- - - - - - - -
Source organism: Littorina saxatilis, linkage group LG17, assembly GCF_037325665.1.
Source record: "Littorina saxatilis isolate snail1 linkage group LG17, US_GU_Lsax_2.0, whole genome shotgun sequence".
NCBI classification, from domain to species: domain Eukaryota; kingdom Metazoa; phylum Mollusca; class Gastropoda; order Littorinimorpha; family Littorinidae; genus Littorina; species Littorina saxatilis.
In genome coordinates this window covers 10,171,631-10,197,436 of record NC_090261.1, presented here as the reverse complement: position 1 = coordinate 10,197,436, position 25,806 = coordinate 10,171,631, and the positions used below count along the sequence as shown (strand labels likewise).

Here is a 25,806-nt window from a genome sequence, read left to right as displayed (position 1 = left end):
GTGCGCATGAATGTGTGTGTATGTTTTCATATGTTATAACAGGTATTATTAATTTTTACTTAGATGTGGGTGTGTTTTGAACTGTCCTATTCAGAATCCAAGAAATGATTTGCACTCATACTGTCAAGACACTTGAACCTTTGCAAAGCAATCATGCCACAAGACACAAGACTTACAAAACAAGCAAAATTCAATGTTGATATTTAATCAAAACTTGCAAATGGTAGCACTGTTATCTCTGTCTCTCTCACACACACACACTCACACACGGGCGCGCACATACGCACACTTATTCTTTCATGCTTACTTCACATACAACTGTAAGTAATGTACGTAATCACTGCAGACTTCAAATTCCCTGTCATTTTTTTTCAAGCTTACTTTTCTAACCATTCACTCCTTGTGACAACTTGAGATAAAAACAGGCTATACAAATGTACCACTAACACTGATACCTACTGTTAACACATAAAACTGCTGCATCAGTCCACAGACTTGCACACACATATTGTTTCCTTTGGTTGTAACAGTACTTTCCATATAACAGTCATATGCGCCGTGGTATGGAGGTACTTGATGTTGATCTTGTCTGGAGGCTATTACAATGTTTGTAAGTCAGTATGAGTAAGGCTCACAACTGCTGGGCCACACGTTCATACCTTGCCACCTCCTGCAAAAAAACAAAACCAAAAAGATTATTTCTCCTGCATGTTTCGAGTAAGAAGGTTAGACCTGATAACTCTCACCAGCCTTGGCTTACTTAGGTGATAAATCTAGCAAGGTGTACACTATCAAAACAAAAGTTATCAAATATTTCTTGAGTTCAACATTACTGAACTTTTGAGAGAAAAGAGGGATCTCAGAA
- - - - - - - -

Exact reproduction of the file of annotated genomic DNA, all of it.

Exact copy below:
Source organism: Littorina saxatilis, linkage group LG17, assembly GCF_037325665.1.
Source record: "Littorina saxatilis isolate snail1 linkage group LG17, US_GU_Lsax_2.0, whole genome shotgun sequence".
NCBI classification, from domain to species: domain Eukaryota; kingdom Metazoa; phylum Mollusca; class Gastropoda; order Littorinimorpha; family Littorinidae; genus Littorina; species Littorina saxatilis.
In genome coordinates this window covers 10,171,631-10,197,436 of record NC_090261.1, presented here as the reverse complement: position 1 = coordinate 10,197,436, position 25,806 = coordinate 10,171,631, and the positions used below count along the sequence as shown (strand labels likewise).

Here is a 25,806-nt window from a genome sequence, read left to right as displayed (position 1 = left end):
GTGCGCATGAATGTGTGTGTATGTTTTCATATGTTATAACAGGTATTATTAATTTTTACTTAGATGTGGGTGTGTTTTGAACTGTCCTATTCAGAATCCAAGAAATGATTTGCACTCATACTGTCAAGACACTTGAACCTTTGCAAAGCAATCATGCCACAAGACACAAGACTTACAAAACAAGCAAAATTCAATGTTGATATTTAATCAAAACTTGCAAATGGTAGCACTGTTATCTCTGTCTCTCTCACACACACACACTCACACACGGGCGCGCACATACGCACACTTATTCTTTCATGCTTACTTCACATACAACTGTAAGTAATGTACGTAATCACTGCAGACTTCAAATTCCCTGTCATTTTTTTTCAAGCTTACTTTTCTAACCATTCACTCCTTGTGACAACTTGAGATAAAAACAGGCTATACAAATGTACCACTAACACTGATACCTACTGTTAACACATAAAACTGCTGCATCAGTCCACAGACTTGCACACACATATTGTTTCCTTTGGTTGTAACAGTACTTTCCATATAACAGTCATATGCGCCGTGGTATGGAGGTACTTGATGTTGATCTTGTCTGGAGGCTATTACAATGTTTGTAAGTCAGTATGAGTAAGGCTCACAACTGCTGGGCCACACGTTCATACCTTGCCACCTCCTGCAAAAAAACAAAACCAAAAAGATTATTTCTCCTGCATGTTTCGAGTAAGAAGGTTAGACCTGATAACTCTCACCAGCCTTGGCTTACTTAGGTGATAAATCTAGCAAGGTGTACACTATCAAAACAAAAGTTATCAAATATTTCTTGAGTTCAACATTACTGAACTTTTGAGAGAAAAGAGGGATCTCAGAA